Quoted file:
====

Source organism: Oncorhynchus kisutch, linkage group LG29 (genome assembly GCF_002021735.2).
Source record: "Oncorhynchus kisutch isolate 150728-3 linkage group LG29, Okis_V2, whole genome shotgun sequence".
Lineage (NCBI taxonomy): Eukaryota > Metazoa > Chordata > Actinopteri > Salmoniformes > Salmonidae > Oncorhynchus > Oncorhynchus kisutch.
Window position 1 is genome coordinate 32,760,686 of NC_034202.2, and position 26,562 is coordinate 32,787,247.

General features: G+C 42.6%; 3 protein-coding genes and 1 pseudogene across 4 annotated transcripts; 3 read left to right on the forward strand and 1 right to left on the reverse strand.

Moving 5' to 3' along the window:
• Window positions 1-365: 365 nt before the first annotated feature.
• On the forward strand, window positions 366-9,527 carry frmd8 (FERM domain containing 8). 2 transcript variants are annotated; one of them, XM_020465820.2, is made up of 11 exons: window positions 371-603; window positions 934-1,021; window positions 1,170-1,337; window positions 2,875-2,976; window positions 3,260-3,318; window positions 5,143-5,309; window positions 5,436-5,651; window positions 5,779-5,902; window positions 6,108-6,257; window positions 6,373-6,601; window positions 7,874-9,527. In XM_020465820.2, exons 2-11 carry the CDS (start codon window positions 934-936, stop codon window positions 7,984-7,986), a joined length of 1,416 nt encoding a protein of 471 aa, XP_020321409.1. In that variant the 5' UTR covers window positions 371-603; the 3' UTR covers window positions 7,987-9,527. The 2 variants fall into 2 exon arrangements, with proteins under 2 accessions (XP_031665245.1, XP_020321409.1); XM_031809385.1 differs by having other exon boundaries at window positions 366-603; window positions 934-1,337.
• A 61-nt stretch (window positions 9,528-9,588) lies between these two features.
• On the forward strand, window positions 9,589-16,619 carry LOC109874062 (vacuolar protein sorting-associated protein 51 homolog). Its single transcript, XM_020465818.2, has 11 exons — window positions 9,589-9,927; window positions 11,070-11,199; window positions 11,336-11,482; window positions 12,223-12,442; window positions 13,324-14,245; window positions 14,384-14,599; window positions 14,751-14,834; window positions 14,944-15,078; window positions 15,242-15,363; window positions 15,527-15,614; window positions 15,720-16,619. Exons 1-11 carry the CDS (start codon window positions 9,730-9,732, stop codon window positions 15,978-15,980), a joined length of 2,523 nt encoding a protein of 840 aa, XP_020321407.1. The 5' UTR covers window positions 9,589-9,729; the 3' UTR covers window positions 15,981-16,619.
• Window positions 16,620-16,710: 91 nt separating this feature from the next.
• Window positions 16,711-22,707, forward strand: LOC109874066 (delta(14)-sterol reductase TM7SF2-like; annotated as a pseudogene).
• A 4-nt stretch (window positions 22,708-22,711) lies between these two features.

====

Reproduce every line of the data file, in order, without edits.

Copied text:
Source organism: Oncorhynchus kisutch, linkage group LG29 (genome assembly GCF_002021735.2).
Source record: "Oncorhynchus kisutch isolate 150728-3 linkage group LG29, Okis_V2, whole genome shotgun sequence".
Lineage (NCBI taxonomy): Eukaryota > Metazoa > Chordata > Actinopteri > Salmoniformes > Salmonidae > Oncorhynchus > Oncorhynchus kisutch.
Window position 1 is genome coordinate 32,760,686 of NC_034202.2, and position 26,562 is coordinate 32,787,247.

General features: G+C 42.6%; 3 protein-coding genes and 1 pseudogene across 4 annotated transcripts; 3 read left to right on the forward strand and 1 right to left on the reverse strand.

Moving 5' to 3' along the window:
• Window positions 1-365: 365 nt before the first annotated feature.
• On the forward strand, window positions 366-9,527 carry frmd8 (FERM domain containing 8). 2 transcript variants are annotated; one of them, XM_020465820.2, is made up of 11 exons: window positions 371-603; window positions 934-1,021; window positions 1,170-1,337; window positions 2,875-2,976; window positions 3,260-3,318; window positions 5,143-5,309; window positions 5,436-5,651; window positions 5,779-5,902; window positions 6,108-6,257; window positions 6,373-6,601; window positions 7,874-9,527. In XM_020465820.2, exons 2-11 carry the CDS (start codon window positions 934-936, stop codon window positions 7,984-7,986), a joined length of 1,416 nt encoding a protein of 471 aa, XP_020321409.1. In that variant the 5' UTR covers window positions 371-603; the 3' UTR covers window positions 7,987-9,527. The 2 variants fall into 2 exon arrangements, with proteins under 2 accessions (XP_031665245.1, XP_020321409.1); XM_031809385.1 differs by having other exon boundaries at window positions 366-603; window positions 934-1,337.
• A 61-nt stretch (window positions 9,528-9,588) lies between these two features.
• On the forward strand, window positions 9,589-16,619 carry LOC109874062 (vacuolar protein sorting-associated protein 51 homolog). Its single transcript, XM_020465818.2, has 11 exons — window positions 9,589-9,927; window positions 11,070-11,199; window positions 11,336-11,482; window positions 12,223-12,442; window positions 13,324-14,245; window positions 14,384-14,599; window positions 14,751-14,834; window positions 14,944-15,078; window positions 15,242-15,363; window positions 15,527-15,614; window positions 15,720-16,619. Exons 1-11 carry the CDS (start codon window positions 9,730-9,732, stop codon window positions 15,978-15,980), a joined length of 2,523 nt encoding a protein of 840 aa, XP_020321407.1. The 5' UTR covers window positions 9,589-9,729; the 3' UTR covers window positions 15,981-16,619.
• Window positions 16,620-16,710: 91 nt separating this feature from the next.
• Window positions 16,711-22,707, forward strand: LOC109874066 (delta(14)-sterol reductase TM7SF2-like; annotated as a pseudogene).
• A 4-nt stretch (window positions 22,708-22,711) lies between these two features.